Treatments for Ocular Melanoma

Dr. Russel Lazarus, November 18, 2021

Ocular melanoma is a rare form of eye cancer, affecting over 5 in a million people each year. 

What is ocular melanoma?

Ocular melanoma is a rare form of cancer that affects the eye. The most common type of ocular melanoma is called uveal melanoma, as it develops in the uvea, the part of the eye that contains the iris, ciliary body and choroid.

Ocular melanomas are diagnosed in up to 2,500 people every year in the US.

Most uveal tumors develop from the pigment cells, the melanocytes, within the uvea that give color to the eye.

When eye cancer metastasizes to other parts of the body, there is a 15 percent five-year survival rate. Fortunately, when caught early on, ocular melanoma can be treated.

What is the survival rate for ocular melanoma?

The overall 5-year survival rate for all eye-related melanoma is 82 percent.

When melanoma does not spread outside the eye, the 5-year relative survival rate increases to about 85 percent.

Unfortunately, the 5-year survival rate for those when the disease has spread to surrounding tissues or organs or the regional lymph nodes decreases to 71 percent.

Early detection of any cancerous or tumors of the eye is essential to achieving the best results.

SEE RELATED: Guide to Retinal Diseases

If you notice any changes to your eyes or vision, schedule an appointment with an eye doctor near you.

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How is ocular melanoma treated?

Ocular melanoma is frequently treated with radiation therapy, surgery or laser therapy. The most effective treatment plan will be dependent on the location, size and stage of the cancer, as well as the rate at which it is progressing.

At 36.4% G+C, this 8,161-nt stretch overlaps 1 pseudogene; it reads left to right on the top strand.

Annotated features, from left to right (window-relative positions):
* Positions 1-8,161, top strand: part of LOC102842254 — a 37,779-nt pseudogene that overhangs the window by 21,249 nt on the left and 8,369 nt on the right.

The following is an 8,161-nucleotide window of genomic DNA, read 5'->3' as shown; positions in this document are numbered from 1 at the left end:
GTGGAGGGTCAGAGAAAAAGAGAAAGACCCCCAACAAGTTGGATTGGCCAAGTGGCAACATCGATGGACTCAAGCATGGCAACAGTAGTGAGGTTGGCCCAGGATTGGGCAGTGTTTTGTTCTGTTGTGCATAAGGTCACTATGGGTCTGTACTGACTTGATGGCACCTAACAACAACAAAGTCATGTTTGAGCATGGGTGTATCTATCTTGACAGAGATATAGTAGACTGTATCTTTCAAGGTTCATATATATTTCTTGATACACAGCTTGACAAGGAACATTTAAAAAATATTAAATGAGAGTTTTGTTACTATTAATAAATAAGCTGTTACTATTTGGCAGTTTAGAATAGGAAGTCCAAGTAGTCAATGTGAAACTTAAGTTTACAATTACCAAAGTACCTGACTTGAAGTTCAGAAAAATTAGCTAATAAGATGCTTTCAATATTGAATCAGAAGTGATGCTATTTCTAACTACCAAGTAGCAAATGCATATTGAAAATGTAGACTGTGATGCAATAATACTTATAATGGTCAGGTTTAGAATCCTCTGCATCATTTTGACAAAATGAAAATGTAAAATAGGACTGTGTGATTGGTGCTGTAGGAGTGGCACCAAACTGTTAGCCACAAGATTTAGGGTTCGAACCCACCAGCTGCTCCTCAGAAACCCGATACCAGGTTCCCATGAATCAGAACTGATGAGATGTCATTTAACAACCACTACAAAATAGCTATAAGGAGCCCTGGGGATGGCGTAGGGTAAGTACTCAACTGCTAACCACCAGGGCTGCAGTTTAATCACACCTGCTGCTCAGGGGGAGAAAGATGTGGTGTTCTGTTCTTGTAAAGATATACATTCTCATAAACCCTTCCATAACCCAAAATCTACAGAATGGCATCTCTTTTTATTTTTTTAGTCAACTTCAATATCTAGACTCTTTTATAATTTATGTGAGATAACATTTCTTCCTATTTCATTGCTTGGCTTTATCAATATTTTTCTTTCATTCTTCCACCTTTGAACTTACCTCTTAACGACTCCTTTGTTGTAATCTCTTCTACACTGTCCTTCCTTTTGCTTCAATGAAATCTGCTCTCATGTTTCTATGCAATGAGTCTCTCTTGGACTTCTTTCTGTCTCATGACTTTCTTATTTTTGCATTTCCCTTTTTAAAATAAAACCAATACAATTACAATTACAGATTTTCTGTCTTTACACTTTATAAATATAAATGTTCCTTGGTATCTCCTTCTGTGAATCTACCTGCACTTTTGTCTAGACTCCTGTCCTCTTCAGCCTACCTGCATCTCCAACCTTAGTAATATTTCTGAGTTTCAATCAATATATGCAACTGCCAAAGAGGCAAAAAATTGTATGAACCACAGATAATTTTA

1) Radiation therapy

Radiation therapy uses high-energy waves to eliminate cancer cells— and has been shown effective in preserving vision in those with ocular melanoma.

There are two different methods of radiation therapy:

1. External radiation therapy

Also known as ‘proton beam radiation’, this therapy involves targeting the tumor with radiation beams from outside the body.

This method reduces the risk of damage to the tissues surrounding the eye.

2. Internal radiation therapy

Also known as ‘radioactive plaque therapy’ or ’brachytherapy’, involves implanting radiation seeds in close proximity to the tumor inside the eye.

To protect the surrounding eye tissues, the radio-active seeds are encased in a metal plaque or disc.

2) Surgery

Eye cancer surgery involves removing the tumor and a portion of the surrounding healthy tissue.

Depending on the size, location and stage of the tumor, the surgeon will remove either the damaged sections of the eye, or the entire eye completely.

There are four different types of surgical procedures:

  1. Iridectomy involves removing part of the iris.
  2. Iridocyclectomy involves removing part of the iris and the ciliary body.
  3. Irido-trabeculectomy involves removing part of the iris and a small piece of the outer part of the eyeball.
  4. Enucleation involves removing the eyeball completely.

Removal of the entire eye may be necessary when other treatment methods are not effective in destroying the cancer cells.

When this occurs, an artificial eye, known as a prosthetic eye, is custom-fitted to match the size and color of the remaining eye.

3) Laser therapy

Laser therapy uses heat generating laser beams to shrink small tumors on the eye.

Laser therapy is generally only recommended in rare cases for the treatment of very small ocular melanomas or to reduce the risk of the cancer returning following radiation.

While half of all patients with ocular melanoma will recover and return to their normal activities with appropriate treatment, the other half may experience a recurrence at some point in the future.

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If you notice any changes to your eyes or vision, schedule an appointment with an eye doctor near you. 

While ocular melanoma is a rare form of cancer it is treatable. The sooner it is detected, the higher your chances for optimal treatment results.